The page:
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By Walter Scott
Devo CEO Walter Scott writes about using data to manage companies for excellence in operations, financial results, and employee engagement.
Digital transformation is increasing the machine data available for operational analytics, empowering organizations to improve every line of business. For organizations to grow along with this onslaught of data, they must have a 360-degree view of what they’re collecting and use it as a guide to how to do business.
Getting control of data to make business decisions is crucial to competing. When companies start looking at the data they collect, they use it to validate what they feel. But then they stop looking at data and go by feel. This is a problem for companies with data science models that have not evolved, or where the strategic value of data is not driven by the C-suite. In other words, data is available only in silos, so no one has the big picture.
Data silos are a serious business problem. We gather machine data in one place, security data in another, customer experience and support data in another — the list goes on. This structure may make sense at a departmental level, but it prevents collaboration necessary to ensure competitiveness. Companies need an operational data layer that is core to business processes and supports data sharing.
Let’s use my experience with a sportswear brand I’ve worn for years to demonstrate the impact of lost opportunities to learn from sales data. We’ll call the company Steve’s Sportswear.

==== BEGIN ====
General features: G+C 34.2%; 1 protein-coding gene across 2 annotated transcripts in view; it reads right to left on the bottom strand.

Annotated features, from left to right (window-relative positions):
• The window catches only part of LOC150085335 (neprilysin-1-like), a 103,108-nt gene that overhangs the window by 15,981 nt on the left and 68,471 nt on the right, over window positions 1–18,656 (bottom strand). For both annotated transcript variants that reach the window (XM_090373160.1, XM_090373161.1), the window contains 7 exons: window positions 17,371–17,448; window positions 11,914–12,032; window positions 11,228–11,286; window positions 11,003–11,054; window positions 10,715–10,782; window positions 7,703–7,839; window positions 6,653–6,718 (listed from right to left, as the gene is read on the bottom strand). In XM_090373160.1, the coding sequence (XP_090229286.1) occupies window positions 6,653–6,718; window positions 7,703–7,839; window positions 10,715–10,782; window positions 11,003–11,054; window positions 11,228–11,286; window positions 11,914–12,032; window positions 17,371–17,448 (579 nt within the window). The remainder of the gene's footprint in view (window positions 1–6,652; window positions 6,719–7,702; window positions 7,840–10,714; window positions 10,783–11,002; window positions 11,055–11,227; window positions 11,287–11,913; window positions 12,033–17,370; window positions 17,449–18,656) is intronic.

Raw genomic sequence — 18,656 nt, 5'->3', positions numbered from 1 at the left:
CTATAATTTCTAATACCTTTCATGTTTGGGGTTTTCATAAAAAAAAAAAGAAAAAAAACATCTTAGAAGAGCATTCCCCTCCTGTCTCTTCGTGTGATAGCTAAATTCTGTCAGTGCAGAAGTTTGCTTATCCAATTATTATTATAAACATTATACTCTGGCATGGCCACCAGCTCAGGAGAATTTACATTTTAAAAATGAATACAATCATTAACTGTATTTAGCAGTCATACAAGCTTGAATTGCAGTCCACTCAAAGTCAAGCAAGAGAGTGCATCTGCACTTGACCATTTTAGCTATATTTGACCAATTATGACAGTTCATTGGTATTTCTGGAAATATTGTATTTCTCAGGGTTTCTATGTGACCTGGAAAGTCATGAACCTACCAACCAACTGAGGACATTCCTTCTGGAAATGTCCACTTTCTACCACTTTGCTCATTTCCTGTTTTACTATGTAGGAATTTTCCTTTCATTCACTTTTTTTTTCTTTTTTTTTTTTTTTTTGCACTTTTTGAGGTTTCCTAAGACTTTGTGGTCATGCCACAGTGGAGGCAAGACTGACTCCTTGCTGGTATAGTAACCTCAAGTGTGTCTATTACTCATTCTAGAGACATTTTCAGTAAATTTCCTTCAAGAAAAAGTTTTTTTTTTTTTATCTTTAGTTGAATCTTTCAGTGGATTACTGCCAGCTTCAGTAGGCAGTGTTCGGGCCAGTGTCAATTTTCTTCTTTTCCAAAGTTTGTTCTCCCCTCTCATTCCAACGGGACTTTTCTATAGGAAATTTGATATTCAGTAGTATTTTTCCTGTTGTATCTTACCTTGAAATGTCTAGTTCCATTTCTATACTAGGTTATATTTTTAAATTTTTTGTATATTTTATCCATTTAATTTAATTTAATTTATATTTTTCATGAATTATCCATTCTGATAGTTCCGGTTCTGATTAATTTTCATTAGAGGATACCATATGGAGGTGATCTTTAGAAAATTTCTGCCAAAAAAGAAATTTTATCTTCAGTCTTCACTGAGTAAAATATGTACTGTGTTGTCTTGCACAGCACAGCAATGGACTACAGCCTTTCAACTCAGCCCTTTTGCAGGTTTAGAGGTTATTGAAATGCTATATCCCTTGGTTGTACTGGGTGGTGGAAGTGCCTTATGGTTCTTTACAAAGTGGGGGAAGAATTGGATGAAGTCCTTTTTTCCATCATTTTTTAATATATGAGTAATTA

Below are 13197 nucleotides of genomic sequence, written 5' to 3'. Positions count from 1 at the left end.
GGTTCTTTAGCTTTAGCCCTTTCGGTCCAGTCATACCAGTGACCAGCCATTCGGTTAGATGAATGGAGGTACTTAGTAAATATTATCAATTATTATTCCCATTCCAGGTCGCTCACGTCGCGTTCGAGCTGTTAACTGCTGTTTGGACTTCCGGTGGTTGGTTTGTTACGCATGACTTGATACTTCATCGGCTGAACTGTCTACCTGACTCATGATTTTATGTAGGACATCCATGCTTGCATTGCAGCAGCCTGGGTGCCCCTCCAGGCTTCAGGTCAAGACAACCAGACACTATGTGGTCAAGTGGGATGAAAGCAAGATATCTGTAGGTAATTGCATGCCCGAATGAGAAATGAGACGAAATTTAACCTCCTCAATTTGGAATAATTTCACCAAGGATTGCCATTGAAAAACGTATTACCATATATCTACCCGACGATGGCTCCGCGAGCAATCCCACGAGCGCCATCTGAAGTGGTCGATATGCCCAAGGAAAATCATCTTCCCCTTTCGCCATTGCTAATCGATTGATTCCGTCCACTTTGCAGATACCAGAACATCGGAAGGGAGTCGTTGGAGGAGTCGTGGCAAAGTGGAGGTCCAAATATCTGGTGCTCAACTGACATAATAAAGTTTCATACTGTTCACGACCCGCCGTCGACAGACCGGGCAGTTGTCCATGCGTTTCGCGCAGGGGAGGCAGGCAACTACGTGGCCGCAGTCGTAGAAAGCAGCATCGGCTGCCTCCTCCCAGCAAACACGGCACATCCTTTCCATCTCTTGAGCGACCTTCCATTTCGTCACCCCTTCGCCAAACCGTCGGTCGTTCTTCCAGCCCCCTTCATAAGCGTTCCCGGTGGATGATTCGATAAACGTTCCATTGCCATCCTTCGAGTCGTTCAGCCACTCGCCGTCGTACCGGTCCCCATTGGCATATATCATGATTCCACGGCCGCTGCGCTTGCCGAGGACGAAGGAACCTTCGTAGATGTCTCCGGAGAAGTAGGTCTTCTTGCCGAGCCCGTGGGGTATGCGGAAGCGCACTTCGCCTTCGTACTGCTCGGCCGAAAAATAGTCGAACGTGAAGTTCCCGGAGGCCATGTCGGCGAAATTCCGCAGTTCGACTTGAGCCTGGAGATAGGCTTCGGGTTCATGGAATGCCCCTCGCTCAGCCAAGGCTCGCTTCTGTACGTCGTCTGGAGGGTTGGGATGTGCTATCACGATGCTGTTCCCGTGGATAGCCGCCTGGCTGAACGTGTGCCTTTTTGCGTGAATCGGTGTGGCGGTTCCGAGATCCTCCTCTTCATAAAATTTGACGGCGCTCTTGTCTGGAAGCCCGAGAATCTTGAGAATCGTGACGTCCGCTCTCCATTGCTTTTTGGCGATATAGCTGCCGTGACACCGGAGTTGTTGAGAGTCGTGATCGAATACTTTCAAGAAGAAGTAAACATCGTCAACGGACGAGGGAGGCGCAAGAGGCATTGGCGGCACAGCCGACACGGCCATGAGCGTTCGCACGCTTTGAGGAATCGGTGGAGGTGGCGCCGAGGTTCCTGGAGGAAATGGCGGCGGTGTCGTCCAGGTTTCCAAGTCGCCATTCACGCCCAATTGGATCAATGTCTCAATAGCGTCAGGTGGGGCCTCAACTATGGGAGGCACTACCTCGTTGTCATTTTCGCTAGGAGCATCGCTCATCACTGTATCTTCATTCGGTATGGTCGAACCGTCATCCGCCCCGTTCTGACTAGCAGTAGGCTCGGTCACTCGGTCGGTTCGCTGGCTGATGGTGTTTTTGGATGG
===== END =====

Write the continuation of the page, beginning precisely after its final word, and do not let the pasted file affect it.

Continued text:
Consumers Signal Discontent On Multiple Channels
Brands need to understand all data points and sources that signal consumer discontent. Twitter and Facebook are early-warning systems for user unhappiness. But is this data sitting only with marketing? If so, it’s a missed opportunity for the company.
Brands also need to pay attention to transactional data from finance. They need to monitor items left in a web shopping cart. They need to monitor chatbot data to understand service issues. Steve’s Sportswear knows what I purchased, and they’re missing an opportunity to reach out to say, “How do you like the Classic Pants you bought? Have you tried our new polo shirt, made from a similar fabric?” One-size-fits-all consumer marketing is dead — brands need to tailor interactions to the customer.
Steve’s Sportswear also knows I order a certain T-shirt regularly. The last time I attempted to buy some, they were out of stock. It would have been easy to let me know when they were back in stock. But I got no feedback — another missed opportunity. At this point, I’m looking for a new brand, and Steve’s Sportswear is losing someone who spends thousands of dollars a year with them. They’re not watching what the data is telling them: I’m a high-value customer. A brand-loyal consumer has a significant drag effect. Do they know that my wife buys items for me and my son, as well as herself? Do they think she is one customer or three customers?
Steve’s Sportswear’s sales team should develop programs to look at data from high-volume consumers to ensure stickiness with profitable, loyal customers.